• splt_analysis [default=0]: Specify the sequence of first packets length for early statistical analysis. When set to 0, splt_analysis is disabled.
  • n_meters [default=0]: Specify the number of parallel metering processes. When set to 0, NFStreamer will automatically scale metering according to available physical cores on the running host.
  • performance_report [default=0]: Performance report interval in seconds. Disabled whhen set to 0. Ignored for offline capture.

NFStreamer returns a flow iterator. We can iterate over flows or convert it directly to pandas Dataframe using to_pandas() method.

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df = NFStreamer(source="tests/pcap/instagram.pcap").to_pandas()
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df.head()

We can enable post-mortem statistical flow features extraction as follow:

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df = NFStreamer(source="tests/pcap/instagram.pcap", statistical_analysis=True).to_pandas()
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df.head()

We can enable early statistical flow features extraction as follow:

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df = NFStreamer(source="tests/pcap/instagram.pcap", splt_analysis=10).to_pandas()
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df.head()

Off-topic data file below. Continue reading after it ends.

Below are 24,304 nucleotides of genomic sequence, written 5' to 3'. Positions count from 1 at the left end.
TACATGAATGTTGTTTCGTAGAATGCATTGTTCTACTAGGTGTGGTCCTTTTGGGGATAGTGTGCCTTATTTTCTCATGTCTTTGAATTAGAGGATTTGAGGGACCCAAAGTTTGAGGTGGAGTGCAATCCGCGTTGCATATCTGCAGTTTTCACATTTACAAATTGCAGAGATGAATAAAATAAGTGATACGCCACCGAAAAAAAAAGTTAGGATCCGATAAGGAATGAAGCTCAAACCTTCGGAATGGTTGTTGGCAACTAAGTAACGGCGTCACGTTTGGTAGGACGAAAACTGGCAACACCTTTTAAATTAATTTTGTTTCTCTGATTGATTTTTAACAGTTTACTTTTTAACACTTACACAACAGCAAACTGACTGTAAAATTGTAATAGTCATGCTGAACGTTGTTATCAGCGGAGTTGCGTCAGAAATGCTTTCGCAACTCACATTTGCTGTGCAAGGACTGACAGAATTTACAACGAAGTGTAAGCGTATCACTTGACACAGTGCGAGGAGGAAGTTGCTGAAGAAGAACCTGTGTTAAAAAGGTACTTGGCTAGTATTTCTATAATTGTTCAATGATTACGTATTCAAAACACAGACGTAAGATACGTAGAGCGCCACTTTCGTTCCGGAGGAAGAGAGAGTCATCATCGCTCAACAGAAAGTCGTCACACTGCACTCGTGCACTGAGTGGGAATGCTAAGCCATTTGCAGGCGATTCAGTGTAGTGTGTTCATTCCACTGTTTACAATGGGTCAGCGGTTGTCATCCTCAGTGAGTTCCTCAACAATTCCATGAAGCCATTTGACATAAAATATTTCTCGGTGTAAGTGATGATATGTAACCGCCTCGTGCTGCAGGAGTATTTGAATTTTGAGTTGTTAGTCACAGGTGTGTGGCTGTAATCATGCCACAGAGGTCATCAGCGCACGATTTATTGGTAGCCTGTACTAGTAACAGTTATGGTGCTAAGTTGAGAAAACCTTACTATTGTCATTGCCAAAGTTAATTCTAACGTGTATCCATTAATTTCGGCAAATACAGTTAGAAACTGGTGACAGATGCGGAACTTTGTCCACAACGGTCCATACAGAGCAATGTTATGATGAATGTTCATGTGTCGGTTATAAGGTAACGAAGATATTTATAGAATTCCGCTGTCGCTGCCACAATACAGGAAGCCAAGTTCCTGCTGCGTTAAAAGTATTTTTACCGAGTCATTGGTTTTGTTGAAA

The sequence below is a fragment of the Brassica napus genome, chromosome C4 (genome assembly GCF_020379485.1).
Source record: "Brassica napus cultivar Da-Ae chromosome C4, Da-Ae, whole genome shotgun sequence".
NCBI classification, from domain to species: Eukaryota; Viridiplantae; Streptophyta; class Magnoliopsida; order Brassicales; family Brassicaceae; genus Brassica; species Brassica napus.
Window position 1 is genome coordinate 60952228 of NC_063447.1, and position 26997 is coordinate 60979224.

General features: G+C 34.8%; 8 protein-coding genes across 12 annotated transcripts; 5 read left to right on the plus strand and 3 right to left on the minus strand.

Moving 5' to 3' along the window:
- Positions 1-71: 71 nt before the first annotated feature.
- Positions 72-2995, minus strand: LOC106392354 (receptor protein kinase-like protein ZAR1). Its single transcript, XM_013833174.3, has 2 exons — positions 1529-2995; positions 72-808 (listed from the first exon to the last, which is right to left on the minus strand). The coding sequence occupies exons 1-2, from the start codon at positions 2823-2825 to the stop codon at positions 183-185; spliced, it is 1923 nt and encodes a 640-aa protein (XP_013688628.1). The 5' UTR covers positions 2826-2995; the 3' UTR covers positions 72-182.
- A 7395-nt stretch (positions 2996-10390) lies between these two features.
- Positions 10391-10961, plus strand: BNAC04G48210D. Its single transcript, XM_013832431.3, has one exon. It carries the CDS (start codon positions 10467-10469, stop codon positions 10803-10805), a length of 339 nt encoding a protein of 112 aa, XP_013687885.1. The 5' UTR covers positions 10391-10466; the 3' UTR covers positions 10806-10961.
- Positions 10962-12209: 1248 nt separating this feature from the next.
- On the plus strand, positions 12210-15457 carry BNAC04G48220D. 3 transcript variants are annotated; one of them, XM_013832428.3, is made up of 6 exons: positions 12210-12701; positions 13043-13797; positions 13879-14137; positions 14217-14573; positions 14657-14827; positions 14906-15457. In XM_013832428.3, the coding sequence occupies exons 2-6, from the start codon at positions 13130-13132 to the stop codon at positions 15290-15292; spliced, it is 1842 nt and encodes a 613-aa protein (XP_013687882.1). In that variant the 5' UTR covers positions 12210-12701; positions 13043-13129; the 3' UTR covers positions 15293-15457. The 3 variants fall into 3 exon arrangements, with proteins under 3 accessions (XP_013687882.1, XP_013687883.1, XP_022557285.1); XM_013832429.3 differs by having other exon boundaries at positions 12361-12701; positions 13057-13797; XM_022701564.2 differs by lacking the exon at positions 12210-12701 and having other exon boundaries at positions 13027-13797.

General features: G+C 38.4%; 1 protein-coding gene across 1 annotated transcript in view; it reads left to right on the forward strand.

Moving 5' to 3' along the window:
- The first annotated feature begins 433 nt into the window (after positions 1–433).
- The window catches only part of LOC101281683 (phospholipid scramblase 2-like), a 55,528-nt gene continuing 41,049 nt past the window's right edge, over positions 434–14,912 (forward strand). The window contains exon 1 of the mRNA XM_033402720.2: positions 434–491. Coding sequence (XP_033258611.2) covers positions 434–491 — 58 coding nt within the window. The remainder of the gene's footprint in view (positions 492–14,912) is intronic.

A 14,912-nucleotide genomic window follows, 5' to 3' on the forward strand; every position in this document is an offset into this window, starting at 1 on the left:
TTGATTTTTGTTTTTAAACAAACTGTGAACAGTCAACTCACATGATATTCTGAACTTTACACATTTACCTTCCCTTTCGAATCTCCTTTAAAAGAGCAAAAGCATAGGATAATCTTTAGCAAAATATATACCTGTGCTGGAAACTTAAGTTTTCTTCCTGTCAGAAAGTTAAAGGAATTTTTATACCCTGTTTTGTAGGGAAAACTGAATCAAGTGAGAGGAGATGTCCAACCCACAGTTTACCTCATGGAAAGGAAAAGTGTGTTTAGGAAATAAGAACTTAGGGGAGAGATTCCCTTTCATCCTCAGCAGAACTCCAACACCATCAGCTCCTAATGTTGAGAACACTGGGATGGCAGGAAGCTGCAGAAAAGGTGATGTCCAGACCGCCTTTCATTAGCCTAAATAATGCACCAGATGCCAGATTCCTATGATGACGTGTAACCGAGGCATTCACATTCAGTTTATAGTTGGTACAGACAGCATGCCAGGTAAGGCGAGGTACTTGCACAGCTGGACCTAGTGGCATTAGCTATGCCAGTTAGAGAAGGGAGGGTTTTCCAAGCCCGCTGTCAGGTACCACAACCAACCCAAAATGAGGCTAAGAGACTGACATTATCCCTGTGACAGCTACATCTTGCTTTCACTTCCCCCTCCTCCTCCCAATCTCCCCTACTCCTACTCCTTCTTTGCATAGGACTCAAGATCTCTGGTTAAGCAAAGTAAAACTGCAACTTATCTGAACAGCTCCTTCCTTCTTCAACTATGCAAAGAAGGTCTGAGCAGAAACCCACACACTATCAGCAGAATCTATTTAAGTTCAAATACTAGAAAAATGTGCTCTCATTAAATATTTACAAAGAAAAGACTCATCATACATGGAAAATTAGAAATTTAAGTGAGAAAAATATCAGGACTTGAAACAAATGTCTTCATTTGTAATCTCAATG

We can enable IP anonymization as follow:

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df = NFStreamer(source="tests/pcap/instagram.pcap", 
                statistical_analysis=True).to_pandas(columns_to_anonymize=["src_ip", "src_mac", "dst_ip", "dst_mac"])
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df.head()

Now that we have our Dataframe, we can start analyzing our data as any data. For example we can compute additional features:

  • Compute data ratio on both direction (src2dst and dst2src)
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df["src2dst_bytes_data_ratio"] = df['src2dst_bytes'] / df['bidirectional_bytes']
df["dst2src_bytes_data_ratio"] = df['dst2src_bytes'] / df['bidirectional_bytes']
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df.head()
  • Filter data according to some criterias:
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df[df["dst_port"] == 443].head()

Extend nfstream

In some use cases, we need to add features that are computed as packet level. Thus, nfstream handles such scenario using NFPlugin.

  • Let's suppose that we want bidirectional packets with exact IP size equal to 40 counter per flow.
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class Packet40Count(NFPlugin):
    def on_init(self, pkt, flow): # flow creation with the first packet
        if pkt.ip_size == 40:
            flow.udps.packet_with_40_ip_size=1
        else:
            flow.udps.packet_with_40_ip_size=0
        
    def on_update(self, pkt, flow): # flow update with each packet belonging to the flow
        if pkt.ip_size == 40:
            flow.udps.packet_with_40_ip_size += 1
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df = NFStreamer(source="tests/pcap/google_ssl.pcap", udps=[Packet40Count()]).to_pandas()
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df.head()

Our Dataframe have a new column named udps.packet_with_40_ip_size.